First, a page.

Home News I invested $25,000 in repairs in my girlfriend’s house, and contribute 50% of the mortgage — but I’m not on the deed. What can I do?

I invested $25,000 in repairs in my girlfriend’s house, and contribute 50% of the mortgage — but I’m not on the deed. What can I do?

by admin
0 comment

I am 66 and moved in with my girlfriend who owns her own house. I invested her $25,000 in repairs and paid half of my mortgage payments over the last five years.

My name is on the refinanced mortgage but not on the deed of title.

What happens after her death if she doesn’t leave a will? She has her three children with her late husband. I believe her house should go to me. what should i do?


loving partner,

If your name is on the mortgage and not on the property deed, technically you are a co-signer on the mortgage and are responsible for paying the loan, but you are a co-owner of the property. not a person. It’s an awkward place to be out there, especially considering how much money he’s already spent on repairs: he doesn’t have to spend $25,000 on a house he doesn’t own.

Assuming she agrees to put you on the mortgage, it would be more beneficial from a tax perspective to put you on the deed. These are sometimes erroneously referred to as “expedited billing” practices, perhaps for their convenience. They are designed to make property transfers seamless and convenient.

They are usually used as gifts. “At a time when real estate transactions needed to be as quick and efficient as possible, surrender deeds arose.” According to attorney Barbara Craig,“The California Gold Rush is the best example of a time when deeds of waiver were essential for transferring property quickly and with minimal paperwork.”

However, it doesn’t say (a) the value of the house, (b) how long she’s owned it, or (c) how much they paid as a down payment. Paying half the mortgage for her five years doesn’t necessarily mean you’re entitled to 50% ownership of her, even if you believe it’s fair. As far as renovation goes, you’re at a dead end.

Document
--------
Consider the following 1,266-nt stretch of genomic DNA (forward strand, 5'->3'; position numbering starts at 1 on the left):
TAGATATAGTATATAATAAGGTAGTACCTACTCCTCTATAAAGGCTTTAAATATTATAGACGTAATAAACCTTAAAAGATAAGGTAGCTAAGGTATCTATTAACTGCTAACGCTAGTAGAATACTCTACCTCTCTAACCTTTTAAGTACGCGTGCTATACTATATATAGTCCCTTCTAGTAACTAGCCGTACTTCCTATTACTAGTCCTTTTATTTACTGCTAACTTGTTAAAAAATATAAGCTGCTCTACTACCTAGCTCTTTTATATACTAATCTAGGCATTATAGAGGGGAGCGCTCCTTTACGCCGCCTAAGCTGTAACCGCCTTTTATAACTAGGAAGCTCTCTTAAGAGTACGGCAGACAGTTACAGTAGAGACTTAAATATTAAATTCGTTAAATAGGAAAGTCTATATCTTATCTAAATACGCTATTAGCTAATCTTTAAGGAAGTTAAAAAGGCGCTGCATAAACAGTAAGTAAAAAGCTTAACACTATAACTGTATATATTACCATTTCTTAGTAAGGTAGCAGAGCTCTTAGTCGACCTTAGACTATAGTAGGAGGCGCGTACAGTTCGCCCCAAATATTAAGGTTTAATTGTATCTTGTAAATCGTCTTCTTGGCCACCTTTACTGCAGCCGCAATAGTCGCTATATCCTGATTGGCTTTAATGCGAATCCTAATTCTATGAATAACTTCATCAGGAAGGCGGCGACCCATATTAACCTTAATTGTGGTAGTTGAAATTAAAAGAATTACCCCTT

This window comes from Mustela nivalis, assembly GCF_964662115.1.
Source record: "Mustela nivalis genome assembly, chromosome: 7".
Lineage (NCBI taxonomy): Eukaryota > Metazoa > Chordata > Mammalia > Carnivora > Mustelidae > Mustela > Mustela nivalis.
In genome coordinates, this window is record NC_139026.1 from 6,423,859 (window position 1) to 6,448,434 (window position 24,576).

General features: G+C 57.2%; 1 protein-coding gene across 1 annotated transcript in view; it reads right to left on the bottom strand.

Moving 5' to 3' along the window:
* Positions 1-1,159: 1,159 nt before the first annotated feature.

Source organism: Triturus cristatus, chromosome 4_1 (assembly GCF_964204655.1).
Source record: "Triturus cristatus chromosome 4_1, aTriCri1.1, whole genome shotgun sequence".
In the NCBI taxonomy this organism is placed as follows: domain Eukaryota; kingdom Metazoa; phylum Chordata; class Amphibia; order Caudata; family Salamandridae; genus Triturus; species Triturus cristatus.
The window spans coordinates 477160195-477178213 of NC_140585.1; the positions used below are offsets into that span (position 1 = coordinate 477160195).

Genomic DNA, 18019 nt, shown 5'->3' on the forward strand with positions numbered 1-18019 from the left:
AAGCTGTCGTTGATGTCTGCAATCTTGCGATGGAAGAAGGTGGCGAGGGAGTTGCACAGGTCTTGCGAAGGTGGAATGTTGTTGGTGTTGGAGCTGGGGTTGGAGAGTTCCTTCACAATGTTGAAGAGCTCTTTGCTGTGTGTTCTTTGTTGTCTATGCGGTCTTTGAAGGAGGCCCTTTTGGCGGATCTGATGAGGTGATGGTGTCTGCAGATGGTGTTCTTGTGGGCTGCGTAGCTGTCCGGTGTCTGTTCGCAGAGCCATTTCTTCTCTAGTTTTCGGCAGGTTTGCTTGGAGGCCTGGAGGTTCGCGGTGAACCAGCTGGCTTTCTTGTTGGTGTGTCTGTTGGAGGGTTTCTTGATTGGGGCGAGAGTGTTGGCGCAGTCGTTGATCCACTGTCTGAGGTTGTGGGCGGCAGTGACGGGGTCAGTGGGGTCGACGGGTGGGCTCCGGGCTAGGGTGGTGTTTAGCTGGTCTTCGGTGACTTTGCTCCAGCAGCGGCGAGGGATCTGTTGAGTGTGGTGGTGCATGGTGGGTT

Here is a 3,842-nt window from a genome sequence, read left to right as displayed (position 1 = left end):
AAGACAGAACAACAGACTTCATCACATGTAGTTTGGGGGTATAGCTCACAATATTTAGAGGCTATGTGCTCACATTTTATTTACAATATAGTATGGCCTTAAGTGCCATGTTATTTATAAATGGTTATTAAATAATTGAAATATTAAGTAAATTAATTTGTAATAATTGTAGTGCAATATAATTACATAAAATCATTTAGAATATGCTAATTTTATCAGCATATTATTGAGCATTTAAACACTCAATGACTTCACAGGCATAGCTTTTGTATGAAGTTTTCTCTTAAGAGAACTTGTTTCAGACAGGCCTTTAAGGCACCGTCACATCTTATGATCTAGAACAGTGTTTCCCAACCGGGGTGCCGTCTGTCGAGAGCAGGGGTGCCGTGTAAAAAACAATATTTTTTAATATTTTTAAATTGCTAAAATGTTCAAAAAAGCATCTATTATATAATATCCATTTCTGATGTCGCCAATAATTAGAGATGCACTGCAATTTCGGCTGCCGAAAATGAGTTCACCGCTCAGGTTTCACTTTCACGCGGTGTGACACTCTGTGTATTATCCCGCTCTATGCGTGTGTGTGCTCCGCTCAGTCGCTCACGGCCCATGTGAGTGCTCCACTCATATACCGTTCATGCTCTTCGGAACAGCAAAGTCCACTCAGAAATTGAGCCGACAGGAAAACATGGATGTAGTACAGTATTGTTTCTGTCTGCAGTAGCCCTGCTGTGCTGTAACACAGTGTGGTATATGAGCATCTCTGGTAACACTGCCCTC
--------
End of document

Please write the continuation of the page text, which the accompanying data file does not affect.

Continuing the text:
Your letter is not the first letter I received. this leader Her husband claimed he was afraid he would divorce her if she put her name on the deed of the house he bought before they got married. It was something that haunted my life.)

this woman Her estranged husband wrote that she had a title deed but no mortgage, which is perhaps the least surprising part of the story. It seems that you have been duped by certain arrangements.

Given that you are not married and do not own the home, it is up to your partner to decide whether or not to be listed on the deed. Isn’t there? Did you knowingly agree to this? If so, why? And did your girlfriend know what she was doing? If so, you’re relying on her goodwill to add you.

check out Moneyist Private Facebook The group is looking for answers to life’s most vexing money problems. Readers write to me with all sorts of dilemmas. Post your questions, tell us what you want to know more about, or participate in Moneyist’s latest column.

Moneyist regrets that it cannot answer individual questions.

By emailing your question, you agree to publish your question anonymously on MarketWatch. By submitting your story to Dow Jones & Co., the publisher of MarketWatch, you understand and agree that your story, or any version thereof, may be used in all media and platforms, including through third parties. ..

Also read:

“It doesn’t work out between us”: My girlfriend and I sold our house in Florida. Our $200,000 profit was transferred to her account. She refuses to give me her fair share.

I want to inherit $1.3 million from my widowed mother. I live abroad with my partner. Should I give up her job and go home to take care of her?

When I was on vacation, I shared the expenses 50/50 with a friend. She wants me to split the foreign transaction fees on her credit card on her own. Is it sharp practice?

You may also like